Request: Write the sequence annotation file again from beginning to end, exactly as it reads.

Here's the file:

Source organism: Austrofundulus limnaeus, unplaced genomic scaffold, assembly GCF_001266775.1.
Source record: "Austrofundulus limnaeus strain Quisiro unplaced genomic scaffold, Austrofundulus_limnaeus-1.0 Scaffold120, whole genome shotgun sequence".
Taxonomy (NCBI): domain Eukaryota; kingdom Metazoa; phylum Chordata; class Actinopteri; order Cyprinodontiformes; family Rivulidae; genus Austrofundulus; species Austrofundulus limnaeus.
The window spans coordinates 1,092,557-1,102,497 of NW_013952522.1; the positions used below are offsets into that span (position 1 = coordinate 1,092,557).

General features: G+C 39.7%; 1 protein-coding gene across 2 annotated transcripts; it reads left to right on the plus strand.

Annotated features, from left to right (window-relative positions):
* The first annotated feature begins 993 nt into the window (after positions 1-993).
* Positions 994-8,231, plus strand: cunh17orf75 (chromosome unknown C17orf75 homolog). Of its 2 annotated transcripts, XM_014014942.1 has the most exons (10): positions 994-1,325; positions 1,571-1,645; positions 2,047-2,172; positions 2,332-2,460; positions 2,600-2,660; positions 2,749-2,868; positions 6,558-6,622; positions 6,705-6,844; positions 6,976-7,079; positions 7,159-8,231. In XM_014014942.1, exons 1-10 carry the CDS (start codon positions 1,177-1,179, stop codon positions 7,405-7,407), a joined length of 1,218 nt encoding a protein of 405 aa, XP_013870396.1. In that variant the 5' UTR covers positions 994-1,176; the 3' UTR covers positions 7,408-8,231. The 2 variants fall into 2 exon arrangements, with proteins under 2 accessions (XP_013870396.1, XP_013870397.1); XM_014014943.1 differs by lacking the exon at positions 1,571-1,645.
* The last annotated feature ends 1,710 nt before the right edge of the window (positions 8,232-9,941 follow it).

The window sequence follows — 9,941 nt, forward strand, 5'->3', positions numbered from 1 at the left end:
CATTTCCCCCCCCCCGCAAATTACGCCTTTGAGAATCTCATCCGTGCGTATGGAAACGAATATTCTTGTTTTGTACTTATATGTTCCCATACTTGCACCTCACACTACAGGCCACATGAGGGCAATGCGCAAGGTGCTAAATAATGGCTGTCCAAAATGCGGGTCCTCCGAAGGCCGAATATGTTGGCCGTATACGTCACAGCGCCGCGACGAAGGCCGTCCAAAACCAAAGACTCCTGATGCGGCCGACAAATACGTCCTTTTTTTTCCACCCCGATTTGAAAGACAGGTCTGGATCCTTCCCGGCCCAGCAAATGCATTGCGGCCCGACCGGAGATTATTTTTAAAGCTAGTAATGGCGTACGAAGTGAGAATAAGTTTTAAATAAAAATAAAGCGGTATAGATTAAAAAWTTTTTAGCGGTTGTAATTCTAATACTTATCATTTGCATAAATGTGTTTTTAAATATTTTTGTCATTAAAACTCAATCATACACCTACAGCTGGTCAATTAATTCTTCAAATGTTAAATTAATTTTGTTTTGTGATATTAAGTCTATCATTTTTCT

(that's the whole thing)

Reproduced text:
Source organism: Austrofundulus limnaeus, unplaced genomic scaffold, assembly GCF_001266775.1.
Source record: "Austrofundulus limnaeus strain Quisiro unplaced genomic scaffold, Austrofundulus_limnaeus-1.0 Scaffold120, whole genome shotgun sequence".
Taxonomy (NCBI): domain Eukaryota; kingdom Metazoa; phylum Chordata; class Actinopteri; order Cyprinodontiformes; family Rivulidae; genus Austrofundulus; species Austrofundulus limnaeus.
The window spans coordinates 1,092,557-1,102,497 of NW_013952522.1; the positions used below are offsets into that span (position 1 = coordinate 1,092,557).

General features: G+C 39.7%; 1 protein-coding gene across 2 annotated transcripts; it reads left to right on the plus strand.

Annotated features, from left to right (window-relative positions):
* The first annotated feature begins 993 nt into the window (after positions 1-993).
* Positions 994-8,231, plus strand: cunh17orf75 (chromosome unknown C17orf75 homolog). Of its 2 annotated transcripts, XM_014014942.1 has the most exons (10): positions 994-1,325; positions 1,571-1,645; positions 2,047-2,172; positions 2,332-2,460; positions 2,600-2,660; positions 2,749-2,868; positions 6,558-6,622; positions 6,705-6,844; positions 6,976-7,079; positions 7,159-8,231. In XM_014014942.1, exons 1-10 carry the CDS (start codon positions 1,177-1,179, stop codon positions 7,405-7,407), a joined length of 1,218 nt encoding a protein of 405 aa, XP_013870396.1. In that variant the 5' UTR covers positions 994-1,176; the 3' UTR covers positions 7,408-8,231. The 2 variants fall into 2 exon arrangements, with proteins under 2 accessions (XP_013870396.1, XP_013870397.1); XM_014014943.1 differs by lacking the exon at positions 1,571-1,645.
* The last annotated feature ends 1,710 nt before the right edge of the window (positions 8,232-9,941 follow it).

The window sequence follows — 9,941 nt, forward strand, 5'->3', positions numbered from 1 at the left end:
CATTTCCCCCCCCCCGCAAATTACGCCTTTGAGAATCTCATCCGTGCGTATGGAAACGAATATTCTTGTTTTGTACTTATATGTTCCCATACTTGCACCTCACACTACAGGCCACATGAGGGCAATGCGCAAGGTGCTAAATAATGGCTGTCCAAAATGCGGGTCCTCCGAAGGCCGAATATGTTGGCCGTATACGTCACAGCGCCGCGACGAAGGCCGTCCAAAACCAAAGACTCCTGATGCGGCCGACAAATACGTCCTTTTTTTTCCACCCCGATTTGAAAGACAGGTCTGGATCCTTCCCGGCCCAGCAAATGCATTGCGGCCCGACCGGAGATTATTTTTAAAGCTAGTAATGGCGTACGAAGTGAGAATAAGTTTTAAATAAAAATAAAGCGGTATAGATTAAAAAWTTTTTAGCGGTTGTAATTCTAATACTTATCATTTGCATAAATGTGTTTTTAAATATTTTTGTCATTAAAACTCAATCATACACCTACAGCTGGTCAATTAATTCTTCAAATGTTAAATTAATTTTGTTTTGTGATATTAAGTCTATCATTTTTCT